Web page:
The next step should be the resumption of negotiations on the free trade agreement between the European Union and Thailand, sus- pended after the coup. Economic issues are important because we have a lot of exporting companies in sectors where tariffs are very high, such as wines and spirits, cosmetics, luxury goods…

What impact might this represent for French companies in Thailand?
The impact may be positive in different areas, such as infrastructure, particularly in the context of the development of the Eastern Economic Corridor. A real modernization policy is being set up, symbolized by Thailand 4.0, which aims to boost Thai growth through technological innovation and sustainable development.

The people of Thailand themselves recognize that they have not invested enough in the last decade, but now projects are moving forward that offer French companies many opportunities, in sectors where we’re strong: aeronautics, railways, engineering, urban planning (in particular water and waste treatment), smart cities, etc.

Most of our large companies already have high-level contacts, but some of them still rely on the embassy, which guides them. A very moderating project is naturally that concerning the future U-Tapao Airport, an MRO maintenance center (Editor’s note: Maintenance, Repair and Operations), which was entrusted to Airbus during Mr. Prayut’s visit to France. We also have our eyes on the call for tenders for the renewal of Thai Airways’fleet of medium and large carriers, now passed in cabinet. We could also mention the contract for the manufacture of Thai passports, the first step of which was won by a French company.

We’re less aware of it, but you also do a lot of work promoting Thai investments in France…
The Thai economy is maturing and large groups are investing abroad. Indeed, promoting France to them is part of the mission of an ambassador.

I was previously posted in Sweden, which few people realize is one of the main foreign investors in France. Ikea, H&M, Securitas… 100,000 French people work for Swedish companies! When I asked the leaders of these companies why they chose France, the first reason I heard was the quality of human resources, management, engineers, the workforce… After that there’s still the fact that France is at the heart of Europe, its excellent infrastructure network, cheap electricity, and, of course, the quality of life. So we have many assets to bring to our Thai friends.

I would like to add that the high quality of the French community of Thailand is one of these assets. In particular, a structure such as the Alliance française contributes greatly to France’s cultural influence and the strengthening of ties between our two countries, while many associations work for good causes in perfect collaboration with our hosts, particularly in areas of solidarity, education, and the environment.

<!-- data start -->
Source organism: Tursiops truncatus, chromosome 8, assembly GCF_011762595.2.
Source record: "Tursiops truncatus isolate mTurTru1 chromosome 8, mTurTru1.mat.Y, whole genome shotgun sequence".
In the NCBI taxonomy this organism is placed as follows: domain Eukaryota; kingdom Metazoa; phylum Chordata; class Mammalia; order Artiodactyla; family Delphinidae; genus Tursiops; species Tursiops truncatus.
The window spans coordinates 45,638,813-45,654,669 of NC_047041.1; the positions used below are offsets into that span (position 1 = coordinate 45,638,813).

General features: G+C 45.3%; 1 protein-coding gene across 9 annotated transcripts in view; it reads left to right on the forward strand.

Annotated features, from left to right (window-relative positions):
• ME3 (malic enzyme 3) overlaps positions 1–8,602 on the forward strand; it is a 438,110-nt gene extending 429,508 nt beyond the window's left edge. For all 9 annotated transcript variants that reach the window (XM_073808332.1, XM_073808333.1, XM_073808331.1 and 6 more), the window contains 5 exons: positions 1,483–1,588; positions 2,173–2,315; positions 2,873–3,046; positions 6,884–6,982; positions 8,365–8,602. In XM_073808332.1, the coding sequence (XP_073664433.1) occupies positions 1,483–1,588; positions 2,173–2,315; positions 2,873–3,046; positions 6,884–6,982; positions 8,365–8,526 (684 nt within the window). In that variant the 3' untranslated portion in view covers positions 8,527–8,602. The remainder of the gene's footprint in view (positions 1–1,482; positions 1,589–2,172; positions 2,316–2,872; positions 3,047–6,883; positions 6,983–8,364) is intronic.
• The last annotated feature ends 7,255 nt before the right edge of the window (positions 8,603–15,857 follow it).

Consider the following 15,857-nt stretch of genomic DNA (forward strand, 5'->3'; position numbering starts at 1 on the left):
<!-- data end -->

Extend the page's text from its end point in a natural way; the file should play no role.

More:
You’ve been the ambassador in charge of climate change negotiations, and one of your first media outings in Bangkok was to participate in cleaning the banks of the Chao Phraya, what is your view of these environmental issues in Thailand?

Thailand has always been a constructive partner in this type of negotiation, and is very concerned about these issues, especially with regard to air pollution. It’s progressing every day in the transition towards a better energy mix, in particular by developing renewable energies. Thailand has signed a commitment to reduce greenhouse gas emissions from 7% to 20% by 2020. However, reductions had already reached 12% by 2016, so they are keeping their commitments.

The big topic on which Thailand has a long way to go is plastics. But we’re witnessing a real awareness that I’ve seen since my arrival, and we have projects in the works to supplement that, including with Expertise France, which will drive an ambitious “plastic” project from Bangkok on behalf of the European Union.

You had the privilege of attending the coronation of a king…

Like all ambassadors, I took part in a ceremonial coronation ceremony, which I’ll never forget: the audience with the diplomatic corps at the Grand Palace on May 6.
This was an exceptional opportunity, being able to witness what I saw as a great moment of the Thai people uniting around the monarchy, with great dignity, in a magnificent setting and a ceremony deeply rooted in tradition, with the ancient costumes and the crowd dressed in yellow.